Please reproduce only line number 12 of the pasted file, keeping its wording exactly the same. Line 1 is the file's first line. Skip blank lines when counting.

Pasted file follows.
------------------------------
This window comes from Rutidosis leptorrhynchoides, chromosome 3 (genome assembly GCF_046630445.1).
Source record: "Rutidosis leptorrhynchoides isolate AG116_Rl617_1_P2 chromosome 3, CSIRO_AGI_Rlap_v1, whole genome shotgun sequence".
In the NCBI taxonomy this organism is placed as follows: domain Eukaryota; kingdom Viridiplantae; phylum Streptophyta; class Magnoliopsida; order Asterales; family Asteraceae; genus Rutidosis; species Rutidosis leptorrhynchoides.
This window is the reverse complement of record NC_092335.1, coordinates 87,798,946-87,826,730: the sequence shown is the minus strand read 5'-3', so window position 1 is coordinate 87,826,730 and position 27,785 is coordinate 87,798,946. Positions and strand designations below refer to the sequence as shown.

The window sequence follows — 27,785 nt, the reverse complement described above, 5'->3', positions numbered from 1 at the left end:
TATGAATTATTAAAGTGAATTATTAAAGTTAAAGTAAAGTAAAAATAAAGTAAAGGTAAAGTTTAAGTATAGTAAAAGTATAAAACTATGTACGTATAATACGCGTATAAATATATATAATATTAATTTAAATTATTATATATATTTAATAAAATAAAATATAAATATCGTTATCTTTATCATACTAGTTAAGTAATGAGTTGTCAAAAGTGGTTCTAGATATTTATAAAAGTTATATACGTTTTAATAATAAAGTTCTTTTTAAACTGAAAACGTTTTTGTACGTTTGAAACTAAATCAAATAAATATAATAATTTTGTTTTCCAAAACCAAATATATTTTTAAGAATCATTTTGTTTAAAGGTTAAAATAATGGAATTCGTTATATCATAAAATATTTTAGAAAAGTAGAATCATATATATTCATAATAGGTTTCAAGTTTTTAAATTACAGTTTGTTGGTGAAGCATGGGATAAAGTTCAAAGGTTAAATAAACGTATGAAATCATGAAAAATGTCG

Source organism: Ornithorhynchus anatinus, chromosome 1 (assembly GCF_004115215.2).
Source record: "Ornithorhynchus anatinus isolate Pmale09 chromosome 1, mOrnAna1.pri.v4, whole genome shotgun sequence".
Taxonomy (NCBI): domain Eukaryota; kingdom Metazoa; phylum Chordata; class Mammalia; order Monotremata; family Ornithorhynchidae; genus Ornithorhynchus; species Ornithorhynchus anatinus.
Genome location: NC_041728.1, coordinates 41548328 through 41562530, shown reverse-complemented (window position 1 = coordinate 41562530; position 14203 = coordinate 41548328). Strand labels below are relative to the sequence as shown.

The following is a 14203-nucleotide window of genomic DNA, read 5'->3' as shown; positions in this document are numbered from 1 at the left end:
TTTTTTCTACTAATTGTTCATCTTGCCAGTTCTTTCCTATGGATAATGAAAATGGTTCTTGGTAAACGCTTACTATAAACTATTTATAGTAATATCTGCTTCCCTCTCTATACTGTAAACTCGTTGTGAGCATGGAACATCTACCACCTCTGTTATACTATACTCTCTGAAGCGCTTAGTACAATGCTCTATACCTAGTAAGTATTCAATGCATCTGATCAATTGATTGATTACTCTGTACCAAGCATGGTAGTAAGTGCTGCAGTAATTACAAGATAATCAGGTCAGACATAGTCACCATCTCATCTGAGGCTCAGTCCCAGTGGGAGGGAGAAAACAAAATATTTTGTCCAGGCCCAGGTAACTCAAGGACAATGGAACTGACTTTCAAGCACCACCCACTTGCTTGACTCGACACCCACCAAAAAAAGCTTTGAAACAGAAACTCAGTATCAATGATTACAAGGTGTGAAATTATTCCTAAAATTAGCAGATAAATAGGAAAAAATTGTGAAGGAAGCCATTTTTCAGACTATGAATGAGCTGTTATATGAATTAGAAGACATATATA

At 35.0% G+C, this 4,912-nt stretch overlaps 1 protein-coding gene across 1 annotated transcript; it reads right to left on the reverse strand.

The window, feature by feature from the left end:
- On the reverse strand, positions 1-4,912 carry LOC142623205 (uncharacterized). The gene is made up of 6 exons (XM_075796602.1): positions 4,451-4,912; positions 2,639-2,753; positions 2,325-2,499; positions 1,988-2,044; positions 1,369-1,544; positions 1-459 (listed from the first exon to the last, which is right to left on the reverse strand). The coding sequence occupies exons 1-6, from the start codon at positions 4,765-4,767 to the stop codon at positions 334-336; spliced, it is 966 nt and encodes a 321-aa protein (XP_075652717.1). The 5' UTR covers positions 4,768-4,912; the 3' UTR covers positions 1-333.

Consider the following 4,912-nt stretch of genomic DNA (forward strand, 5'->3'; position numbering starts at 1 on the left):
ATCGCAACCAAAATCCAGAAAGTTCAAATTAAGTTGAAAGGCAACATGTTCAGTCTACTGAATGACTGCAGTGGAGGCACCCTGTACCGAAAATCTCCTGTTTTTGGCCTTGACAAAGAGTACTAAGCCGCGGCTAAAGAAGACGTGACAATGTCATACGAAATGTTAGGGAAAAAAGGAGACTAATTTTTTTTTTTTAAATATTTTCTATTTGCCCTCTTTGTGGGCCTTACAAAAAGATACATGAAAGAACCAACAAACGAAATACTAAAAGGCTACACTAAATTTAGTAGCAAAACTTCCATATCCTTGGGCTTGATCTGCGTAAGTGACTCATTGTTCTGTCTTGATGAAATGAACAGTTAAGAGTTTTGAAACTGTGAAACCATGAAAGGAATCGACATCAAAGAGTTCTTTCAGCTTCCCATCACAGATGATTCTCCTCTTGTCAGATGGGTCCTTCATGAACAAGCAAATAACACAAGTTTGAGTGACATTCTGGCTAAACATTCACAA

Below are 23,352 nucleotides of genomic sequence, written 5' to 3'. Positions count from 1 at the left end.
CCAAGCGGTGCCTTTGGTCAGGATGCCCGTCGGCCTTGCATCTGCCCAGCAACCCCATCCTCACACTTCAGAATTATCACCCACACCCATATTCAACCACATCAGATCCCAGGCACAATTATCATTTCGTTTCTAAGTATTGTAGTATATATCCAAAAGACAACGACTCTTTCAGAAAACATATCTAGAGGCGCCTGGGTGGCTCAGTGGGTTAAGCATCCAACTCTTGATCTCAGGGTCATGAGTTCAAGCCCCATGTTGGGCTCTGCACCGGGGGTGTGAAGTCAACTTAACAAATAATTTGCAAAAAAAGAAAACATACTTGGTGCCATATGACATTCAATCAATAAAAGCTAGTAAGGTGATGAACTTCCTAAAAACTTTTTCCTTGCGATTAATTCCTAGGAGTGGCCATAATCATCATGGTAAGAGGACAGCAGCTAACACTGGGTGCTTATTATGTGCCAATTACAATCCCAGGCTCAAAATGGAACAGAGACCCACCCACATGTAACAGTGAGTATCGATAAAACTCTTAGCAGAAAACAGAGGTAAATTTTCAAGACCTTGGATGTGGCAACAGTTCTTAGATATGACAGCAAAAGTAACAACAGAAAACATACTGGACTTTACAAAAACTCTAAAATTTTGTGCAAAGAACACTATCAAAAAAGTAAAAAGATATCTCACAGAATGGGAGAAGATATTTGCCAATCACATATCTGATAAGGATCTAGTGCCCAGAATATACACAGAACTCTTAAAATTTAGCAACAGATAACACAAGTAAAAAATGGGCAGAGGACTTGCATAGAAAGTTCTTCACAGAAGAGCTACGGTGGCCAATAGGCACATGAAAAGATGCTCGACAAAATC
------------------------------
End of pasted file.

TTTTTTCTACTAATTGTTCATCTTGCCAGTTCTTTCCTATGGATAATGAAAATGGTTCTTGGTAAACGCTTACTATAAACTATTTATAGTAATATCTGCTTCCCTCTCTATACTGTAAACTCGTTGTGAGCATGGAACATCTACCACCTCTGTTATACTATACTCTCTGAAGCGCTTAGTACAATGCTCTATACCTAGTAAGTATTCAATGCATCTGATCAATTGATTGATTACTCTGTACCAAGCATGGTAGTAAGTGCTGCAGTAATTACAAGATAATCAGGTCAGACATAGTCACCATCTCATCTGAGGCTCAGTCCCAGTGGGAGGGAGAAAACAAAATATTTTGTCCAGGCCCAGGTAACTCAAGGACAATGGAACTGACTTTCAAGCACCACCCACTTGCTTGACTCGACACCCACCAAAAAAAGCTTTGAAACAGAAACTCAGTATCAATGATTACAAGGTGTGAAATTATTCCTAAAATTAGCAGATAAATAGGAAAAAATTGTGAAGGAAGCCATTTTTCAGACTATGAATGAGCTGTTATATGAATTAGAAGACATATATA